Leo W. Banks
    The Wall Street Journal




    The politicization of baseball under the Sandinistas has been dramatic. The current season began with the soldier who shot down the plane carrying Eugene Hasenfus throwing out the first ball. He did so in Managua’s national Stadium. Even team names in the Nicaraguan major league have political significance. One is called the Dantos, after a rebel hero, and another is named Southern Front to commemorate guerrilla insurrections in the South.

    When public officials talk about the sport it is usually in the context of the revolution. Vice President Sergio Ramirez, a fan and a writer who has used baseball in his short stories, calls it “the sport of the people,” and says baseball’s role in society is to unify the population and generate pride in the country. “There is a political cult for baseball in this country and the best players are our national heroes,” he says. “Baseball is so important to the people that even in moments of economic crisis we couldn’t fail to recognize that one of our priorities after the triumph of the revolution was to rebuild the national stadium.”

    At the Dantos factory, making baseballs is considered a patriotic mission. Nicaraguan baseballs used to be imported from the States; this factory was established by order of the Defense Ministry to change that. “The game is more our own property now,” says Carlos Cuadra, baseball director of the Nicaraguan Sports Institute. We use to import all the materials we needed for the game and this was one more example of our economic dependence. The factory is a symbol of the new Nicaragua.”

    But the Sandinistas control more than the means of ball production. They control the lives of the players as well. Teams that were once privately owned are now under the thumb of the Sports Institute, which does everything from collecting gate receipts and determining player salaries, to deciding when injured players can return to the lineup and even limiting the number of innings pitchers can work.

    Theoretically, it ends the exploitation of pitchers that occurred under the old system. But there is more. The Institute expects and demands that players support the revolution, even to the extent of showing up in uniform at political rallies and waving carbines over their heads. Because most teams are run by Sandinista commandantes, not attending could have serious consequences, such as being bumped from the starting lineup or not being chosen for the prestigious national all-star team that represents the country in international tournaments.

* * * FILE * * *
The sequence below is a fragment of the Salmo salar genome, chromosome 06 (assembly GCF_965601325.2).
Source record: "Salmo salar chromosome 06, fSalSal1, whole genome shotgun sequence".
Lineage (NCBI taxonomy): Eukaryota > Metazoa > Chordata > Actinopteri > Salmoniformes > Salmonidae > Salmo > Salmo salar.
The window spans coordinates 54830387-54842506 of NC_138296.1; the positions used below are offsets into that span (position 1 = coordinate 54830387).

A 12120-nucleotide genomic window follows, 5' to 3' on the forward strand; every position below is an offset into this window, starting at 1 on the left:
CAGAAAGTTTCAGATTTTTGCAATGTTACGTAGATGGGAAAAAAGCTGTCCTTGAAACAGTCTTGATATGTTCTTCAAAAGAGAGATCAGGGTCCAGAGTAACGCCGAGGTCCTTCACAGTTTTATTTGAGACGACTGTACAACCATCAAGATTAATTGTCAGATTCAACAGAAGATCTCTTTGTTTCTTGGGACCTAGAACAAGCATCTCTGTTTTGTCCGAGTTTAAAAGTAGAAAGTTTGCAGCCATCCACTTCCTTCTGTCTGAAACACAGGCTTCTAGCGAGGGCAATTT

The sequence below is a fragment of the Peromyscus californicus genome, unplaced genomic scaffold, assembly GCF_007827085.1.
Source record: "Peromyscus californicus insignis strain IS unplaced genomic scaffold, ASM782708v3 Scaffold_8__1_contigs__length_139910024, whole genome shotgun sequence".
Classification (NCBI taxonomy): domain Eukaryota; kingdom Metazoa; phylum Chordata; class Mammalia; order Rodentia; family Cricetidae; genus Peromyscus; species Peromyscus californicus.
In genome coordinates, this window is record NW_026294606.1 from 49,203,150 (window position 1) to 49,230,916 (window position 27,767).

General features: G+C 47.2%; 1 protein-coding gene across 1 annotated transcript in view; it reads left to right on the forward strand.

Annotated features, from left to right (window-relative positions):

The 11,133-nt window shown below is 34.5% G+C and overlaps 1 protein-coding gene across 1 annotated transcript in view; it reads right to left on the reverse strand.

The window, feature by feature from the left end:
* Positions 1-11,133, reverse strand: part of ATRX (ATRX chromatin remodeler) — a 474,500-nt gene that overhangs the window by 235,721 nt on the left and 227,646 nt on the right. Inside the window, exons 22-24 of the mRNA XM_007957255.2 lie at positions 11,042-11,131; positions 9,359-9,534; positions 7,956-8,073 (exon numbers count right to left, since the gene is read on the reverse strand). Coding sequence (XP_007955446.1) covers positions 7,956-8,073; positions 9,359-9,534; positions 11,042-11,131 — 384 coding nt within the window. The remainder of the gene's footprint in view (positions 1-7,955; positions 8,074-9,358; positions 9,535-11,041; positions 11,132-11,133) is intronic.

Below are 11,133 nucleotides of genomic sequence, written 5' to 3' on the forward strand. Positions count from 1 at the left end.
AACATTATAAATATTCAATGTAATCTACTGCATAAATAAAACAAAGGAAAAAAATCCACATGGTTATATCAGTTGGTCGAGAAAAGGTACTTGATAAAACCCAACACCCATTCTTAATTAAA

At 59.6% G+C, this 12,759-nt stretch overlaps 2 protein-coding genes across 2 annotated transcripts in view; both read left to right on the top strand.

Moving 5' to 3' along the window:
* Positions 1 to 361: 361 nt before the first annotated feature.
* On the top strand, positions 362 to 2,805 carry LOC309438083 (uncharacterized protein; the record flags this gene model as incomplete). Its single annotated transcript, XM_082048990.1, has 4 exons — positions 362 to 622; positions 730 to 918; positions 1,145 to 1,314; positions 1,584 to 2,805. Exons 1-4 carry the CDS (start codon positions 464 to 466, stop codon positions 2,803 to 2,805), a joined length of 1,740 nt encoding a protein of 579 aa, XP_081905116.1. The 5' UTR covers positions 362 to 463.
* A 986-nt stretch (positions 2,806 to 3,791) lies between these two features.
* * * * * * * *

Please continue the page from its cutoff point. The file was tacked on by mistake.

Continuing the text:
Correct politics has not fostered good ball. The quality of play is declining. According to Mr. Cuadra, the problem is American aggression, which has forced the government to draft players for the Army. “We can’t begin to guess how many potential stars have died from this aggression, or how many future stars will die,” he says.

    In spite of mediocre play, Nicaragua still produces stars with big-league potential, but the Sandinistas do not allow players to pursue professional careers in the U.S. In March 1983, Brant Alyea, son of a former U.S. big leaguer and one of the Nicaragua’s best prospects, left the country and signed with a farm team of the Toronto Blue Jays. But Alyea, did not leave as a free man. He was sneaked out by scout Eppy Guerrero, who posed as a Sandinista and bribed immigration officials at the airport. Within hours, Bayardo Arce, Sandinista political director, denounced him as a traitor to the revolution.

    After a U.S. reporter spent a day at the ballpark with Nemesio Porras, a young first baseman for Managua’s Boer Indians, a Sandinista sportswriter went on his radio talk show the following morning to announce that Porras was about to be snatched from the country.

    “Alert! Alert!” he said. “It seems someone is in town looking into Nemesio Porras. He has been talking to everyone, even his family… He’s come to Managua wearing the mask of a journalist, but don’t believe it. He’s a scout and he’s come to take Nemesio from us… It’s the same thing that happened with Brant Alyea. They started talking to him and he disappeared… But Nemesio isn’t going to work out for you. He can’t play the outfield in the big leagues because his arm is bad and he can’t play first base because he’s practically a dwarf …”

    This comic diatribe followed months of adoring coverage during which Porras was described as the league’s rising star. Being seen in the company of an American reporter (not a scout) changed that very quickly.

    It is tragic that the dreams of talented ballplayers are held hostage by revolutionary ideology. These are not players who necessarily dislike the Sandinistas. For the most part they are indifferent to politics and simply want better lives. Here is what Eustace Martin, a second baseman for the Boers, says about his life:

    “If I got the chance to play in the States I’d go. I want to build a house for my family. You work for one year in the States and you can do much for your family in Nicaragua. Here you work five years and you have nothing. Maybe with the right training, food and vitamins, I could be something. I think I could play like the Yankees’ Rickey Henderson.”

    Who knows, maybe Martin is right. But his dream is being decided for him.